That Long, Old, Forgotten Project…

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I don’t even know how to advocate ‘art for art’s sake.’ The notion has always felt like a total cop-out, at least to me, for creative types. You know, somewhere along the line of “you just don’t get what I do” as a deflection when audiences don’t respond positively to a body of work. I am hugely of the opinion that artists don’t just make work for themselves, quietly hoping that other people like it. People who crumple and flee, screaming “you just don’t get it,” would do better painting a mural on their van. Creative types are always – whether consciously or unconsciously – concerned with the attitudes and opinions of the people that might see their work.

An artist, ultimately, isn’t really an artist without an audience.

At the same time, I have boxes upon boxes upon boxes of photo prints, sketch books, illustrations, and paintings – things I made because I had the free time, the tools, and was indulging in doodles, exercises, and free association. I have an avalanche of compositions that I made ‘just because.’ It can be exhausting trying to justify every composition, every brush stroke, every print. Sometimes an object or color or concept strikes my fancy, and I would be hard-pressed to find a precise explanation why.

I know I could completely b.s. my way into a reason why I made the above image, and I have several hypotheses. But this is an image made on instinct, without specific intent. I celebrate the idea that my audience, on occasion, might bring their own ideas into the mix, providing their own interpretation. That’s the beauty of working in an abstract, or semi-abstract style.

Sometimes the analysis is better left in the hands of the critics, the philosophers, and the psychologists. Nobody asks a five-year-old why they painted something, but there will always be a team of people who will have a theory. And hell, I’m interested in your insight. Feel free to tell me what you think this image is all about. Maybe I’ll learn something about myself.

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May 19, 2017 – Somewhere In New Mexico

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Hillsboro, New Mexico, is one of those places you would never know existed unless you intentionally decided to go out of your way. Luckily for me, that’s something I try to always do when traveling cross-country. The interstate is efficient, but it divorces the driver from the surrounding world; state routes always take you through winding paths, beautiful scenic views, and into strange little towns.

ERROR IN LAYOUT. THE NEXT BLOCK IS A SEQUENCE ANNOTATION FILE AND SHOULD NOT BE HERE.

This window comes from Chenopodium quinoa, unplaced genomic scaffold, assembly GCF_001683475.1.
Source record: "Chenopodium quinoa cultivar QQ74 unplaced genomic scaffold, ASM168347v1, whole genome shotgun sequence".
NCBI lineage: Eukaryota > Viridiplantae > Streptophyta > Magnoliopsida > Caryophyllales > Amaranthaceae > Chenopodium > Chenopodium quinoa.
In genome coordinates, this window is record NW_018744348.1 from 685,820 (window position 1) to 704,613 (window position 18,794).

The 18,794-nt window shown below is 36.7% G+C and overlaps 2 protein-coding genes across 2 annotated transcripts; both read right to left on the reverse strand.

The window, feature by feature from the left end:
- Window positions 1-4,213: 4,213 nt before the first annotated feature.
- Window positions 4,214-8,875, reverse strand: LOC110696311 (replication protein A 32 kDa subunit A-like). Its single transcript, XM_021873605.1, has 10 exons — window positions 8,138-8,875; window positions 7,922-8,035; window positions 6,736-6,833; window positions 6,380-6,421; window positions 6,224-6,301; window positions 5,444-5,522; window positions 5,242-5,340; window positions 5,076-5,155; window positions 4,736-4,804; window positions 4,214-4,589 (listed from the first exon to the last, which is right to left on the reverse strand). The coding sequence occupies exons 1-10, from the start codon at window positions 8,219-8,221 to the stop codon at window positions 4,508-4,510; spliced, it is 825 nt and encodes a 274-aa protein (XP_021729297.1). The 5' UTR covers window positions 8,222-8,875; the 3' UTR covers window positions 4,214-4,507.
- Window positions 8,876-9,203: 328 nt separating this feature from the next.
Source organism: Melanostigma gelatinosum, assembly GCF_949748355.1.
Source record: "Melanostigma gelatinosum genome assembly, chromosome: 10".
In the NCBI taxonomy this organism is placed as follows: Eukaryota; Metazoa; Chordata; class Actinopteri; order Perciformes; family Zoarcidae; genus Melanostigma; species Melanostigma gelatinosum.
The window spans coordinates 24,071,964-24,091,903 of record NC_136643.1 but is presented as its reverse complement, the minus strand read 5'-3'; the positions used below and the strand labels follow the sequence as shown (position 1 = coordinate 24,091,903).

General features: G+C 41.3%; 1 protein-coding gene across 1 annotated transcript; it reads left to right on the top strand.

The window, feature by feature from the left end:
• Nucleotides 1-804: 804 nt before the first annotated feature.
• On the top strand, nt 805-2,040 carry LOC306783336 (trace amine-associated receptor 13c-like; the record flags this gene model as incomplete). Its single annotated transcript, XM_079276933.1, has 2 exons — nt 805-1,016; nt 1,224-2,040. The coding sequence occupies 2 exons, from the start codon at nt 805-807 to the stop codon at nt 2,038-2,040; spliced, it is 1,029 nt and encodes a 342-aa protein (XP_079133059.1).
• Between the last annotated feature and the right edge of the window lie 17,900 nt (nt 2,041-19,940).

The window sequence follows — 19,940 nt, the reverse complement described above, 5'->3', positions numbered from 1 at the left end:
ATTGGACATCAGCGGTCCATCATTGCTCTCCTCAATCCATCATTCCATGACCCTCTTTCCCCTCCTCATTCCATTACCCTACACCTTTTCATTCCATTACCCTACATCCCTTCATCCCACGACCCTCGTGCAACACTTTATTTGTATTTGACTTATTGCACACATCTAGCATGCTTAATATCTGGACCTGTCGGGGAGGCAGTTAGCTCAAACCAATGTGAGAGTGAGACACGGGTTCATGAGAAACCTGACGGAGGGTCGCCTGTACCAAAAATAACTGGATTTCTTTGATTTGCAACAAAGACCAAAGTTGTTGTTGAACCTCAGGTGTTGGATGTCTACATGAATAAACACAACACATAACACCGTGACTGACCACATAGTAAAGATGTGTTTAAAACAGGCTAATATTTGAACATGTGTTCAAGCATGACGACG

Hillsboro is due north of Deming, New Mexico, just off state route 152. It’s right on the edge of the Gila National Forest, and the winding road takes you through some absolutely gorgeous territory. When I last passed through, it was late October and the trees were dropping yellow leaves all around. The town proper is tiny – if you blink, you’ll miss it. There’s a post office, a couple of empty store fronts, and quaint little manicured lawns. According to the 2010 census, only 124 people live here. Like so many other small towns of the Southwest, Hillsboro was primarily a mining town, but even at its height in the late 1880s, the population never swelled past one thousand.

Always keep your eyes peeled when you’re on the road. There are a lot of interesting little places out there, just waiting for you.

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May 16, 2017 – Downtown

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“Simplicity is the ultimate sophistication.”
~Leonardo da Vinci

I think there’s an elegant truth to this quote, in both concrete and abstract ways. I have always had a difficult time explaining to people why I enjoy abstract and minimalist artwork, and a lot of what I enjoy has to do with the absolute lack of concrete meaning; the viewer can bring their own ideas and emotions and sensibilities into their individual interpretation.

An abstract piece of art can be something different for each and every person who sees it.

When it comes to lifestyle, simplicity can also be an important thing. We seem to be in the habit of accumulating things, surrounding ourselves with mountains of stuff. There’s no judgement as I write these words; I am a textbook example. I often describe myself to others as a ‘collector’ – of films, albums, books, graphic novels, trading cards, photographs, artwork, and so much more. But letting go of things can be incredibly uplifting and liberating.

Today’s image is of an old auto repair shop – you can just barely read the old lettering on the sign. This was downtown Tucson, sometime around 2010, as the whole city crumpled under the economic downturn. Construction projects shut down and half-completed houses and apartments and businesses became graffiti magnets and squatter territories. Small businesses closed down and others trimmed their workforce to try and stay afloat – I was eventually laid off from my own job, and I spent my time in-between job interviews riding my bike around town taking photographs. Houses were abandoned and plywood replaced windows. It was a strange time.